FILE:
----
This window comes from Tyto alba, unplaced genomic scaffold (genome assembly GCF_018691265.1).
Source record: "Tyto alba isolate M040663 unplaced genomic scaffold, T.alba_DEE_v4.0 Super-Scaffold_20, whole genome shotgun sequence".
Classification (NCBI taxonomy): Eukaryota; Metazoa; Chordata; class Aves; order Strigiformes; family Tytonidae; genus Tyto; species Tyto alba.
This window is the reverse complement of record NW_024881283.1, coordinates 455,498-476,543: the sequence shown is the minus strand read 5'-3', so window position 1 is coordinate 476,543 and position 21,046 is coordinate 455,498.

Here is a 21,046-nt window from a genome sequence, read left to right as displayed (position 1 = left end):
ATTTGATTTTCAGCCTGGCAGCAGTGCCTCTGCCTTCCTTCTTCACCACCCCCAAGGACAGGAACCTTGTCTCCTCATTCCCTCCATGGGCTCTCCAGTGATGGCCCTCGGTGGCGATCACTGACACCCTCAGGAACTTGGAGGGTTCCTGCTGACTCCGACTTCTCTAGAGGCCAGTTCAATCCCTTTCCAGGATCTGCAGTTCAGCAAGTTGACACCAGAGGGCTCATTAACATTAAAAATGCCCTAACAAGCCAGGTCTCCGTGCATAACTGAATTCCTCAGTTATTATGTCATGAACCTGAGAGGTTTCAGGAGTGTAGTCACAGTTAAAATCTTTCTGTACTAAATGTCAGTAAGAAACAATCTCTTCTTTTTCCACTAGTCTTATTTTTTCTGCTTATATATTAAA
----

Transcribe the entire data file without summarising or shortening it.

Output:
This window comes from Tyto alba, unplaced genomic scaffold (genome assembly GCF_018691265.1).
Source record: "Tyto alba isolate M040663 unplaced genomic scaffold, T.alba_DEE_v4.0 Super-Scaffold_20, whole genome shotgun sequence".
Classification (NCBI taxonomy): Eukaryota; Metazoa; Chordata; class Aves; order Strigiformes; family Tytonidae; genus Tyto; species Tyto alba.
This window is the reverse complement of record NW_024881283.1, coordinates 455,498-476,543: the sequence shown is the minus strand read 5'-3', so window position 1 is coordinate 476,543 and position 21,046 is coordinate 455,498.

Here is a 21,046-nt window from a genome sequence, read left to right as displayed (position 1 = left end):
ATTTGATTTTCAGCCTGGCAGCAGTGCCTCTGCCTTCCTTCTTCACCACCCCCAAGGACAGGAACCTTGTCTCCTCATTCCCTCCATGGGCTCTCCAGTGATGGCCCTCGGTGGCGATCACTGACACCCTCAGGAACTTGGAGGGTTCCTGCTGACTCCGACTTCTCTAGAGGCCAGTTCAATCCCTTTCCAGGATCTGCAGTTCAGCAAGTTGACACCAGAGGGCTCATTAACATTAAAAATGCCCTAACAAGCCAGGTCTCCGTGCATAACTGAATTCCTCAGTTATTATGTCATGAACCTGAGAGGTTTCAGGAGTGTAGTCACAGTTAAAATCTTTCTGTACTAAATGTCAGTAAGAAACAATCTCTTCTTTTTCCACTAGTCTTATTTTTTCTGCTTATATATTAAA